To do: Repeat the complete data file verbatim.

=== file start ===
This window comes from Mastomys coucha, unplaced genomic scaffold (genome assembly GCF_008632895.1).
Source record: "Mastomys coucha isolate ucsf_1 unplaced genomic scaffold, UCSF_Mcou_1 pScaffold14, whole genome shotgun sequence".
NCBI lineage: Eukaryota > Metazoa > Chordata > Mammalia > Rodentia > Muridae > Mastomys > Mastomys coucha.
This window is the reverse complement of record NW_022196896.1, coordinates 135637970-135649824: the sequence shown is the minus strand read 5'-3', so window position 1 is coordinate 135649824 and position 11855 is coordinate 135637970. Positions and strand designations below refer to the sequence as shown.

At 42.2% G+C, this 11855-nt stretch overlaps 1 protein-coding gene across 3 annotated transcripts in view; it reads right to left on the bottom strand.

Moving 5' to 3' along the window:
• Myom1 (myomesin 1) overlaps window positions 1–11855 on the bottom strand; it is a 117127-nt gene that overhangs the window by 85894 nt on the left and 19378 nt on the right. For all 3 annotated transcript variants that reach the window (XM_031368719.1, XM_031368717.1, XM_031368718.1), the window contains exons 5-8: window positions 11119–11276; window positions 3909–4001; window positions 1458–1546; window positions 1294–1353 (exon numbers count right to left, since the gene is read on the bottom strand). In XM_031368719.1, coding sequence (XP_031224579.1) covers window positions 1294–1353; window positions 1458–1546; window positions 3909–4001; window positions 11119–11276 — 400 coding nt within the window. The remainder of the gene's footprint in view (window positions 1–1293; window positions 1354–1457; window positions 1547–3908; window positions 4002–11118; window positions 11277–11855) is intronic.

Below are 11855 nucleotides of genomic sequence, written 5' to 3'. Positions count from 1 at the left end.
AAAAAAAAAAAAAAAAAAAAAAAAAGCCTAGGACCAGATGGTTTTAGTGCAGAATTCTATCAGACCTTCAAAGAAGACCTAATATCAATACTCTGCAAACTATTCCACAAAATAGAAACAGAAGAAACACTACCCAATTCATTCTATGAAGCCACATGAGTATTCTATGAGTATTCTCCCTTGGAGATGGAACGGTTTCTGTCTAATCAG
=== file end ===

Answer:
This window comes from Mastomys coucha, unplaced genomic scaffold (genome assembly GCF_008632895.1).
Source record: "Mastomys coucha isolate ucsf_1 unplaced genomic scaffold, UCSF_Mcou_1 pScaffold14, whole genome shotgun sequence".
NCBI lineage: Eukaryota > Metazoa > Chordata > Mammalia > Rodentia > Muridae > Mastomys > Mastomys coucha.
This window is the reverse complement of record NW_022196896.1, coordinates 135637970-135649824: the sequence shown is the minus strand read 5'-3', so window position 1 is coordinate 135649824 and position 11855 is coordinate 135637970. Positions and strand designations below refer to the sequence as shown.

At 42.2% G+C, this 11855-nt stretch overlaps 1 protein-coding gene across 3 annotated transcripts in view; it reads right to left on the bottom strand.

Moving 5' to 3' along the window:
• Myom1 (myomesin 1) overlaps window positions 1–11855 on the bottom strand; it is a 117127-nt gene that overhangs the window by 85894 nt on the left and 19378 nt on the right. For all 3 annotated transcript variants that reach the window (XM_031368719.1, XM_031368717.1, XM_031368718.1), the window contains exons 5-8: window positions 11119–11276; window positions 3909–4001; window positions 1458–1546; window positions 1294–1353 (exon numbers count right to left, since the gene is read on the bottom strand). In XM_031368719.1, coding sequence (XP_031224579.1) covers window positions 1294–1353; window positions 1458–1546; window positions 3909–4001; window positions 11119–11276 — 400 coding nt within the window. The remainder of the gene's footprint in view (window positions 1–1293; window positions 1354–1457; window positions 1547–3908; window positions 4002–11118; window positions 11277–11855) is intronic.

Below are 11855 nucleotides of genomic sequence, written 5' to 3'. Positions count from 1 at the left end.
AAAAAAAAAAAAAAAAAAAAAAAAAGCCTAGGACCAGATGGTTTTAGTGCAGAATTCTATCAGACCTTCAAAGAAGACCTAATATCAATACTCTGCAAACTATTCCACAAAATAGAAACAGAAGAAACACTACCCAATTCATTCTATGAAGCCACATGAGTATTCTATGAGTATTCTCCCTTGGAGATGGAACGGTTTCTGTCTAATCAG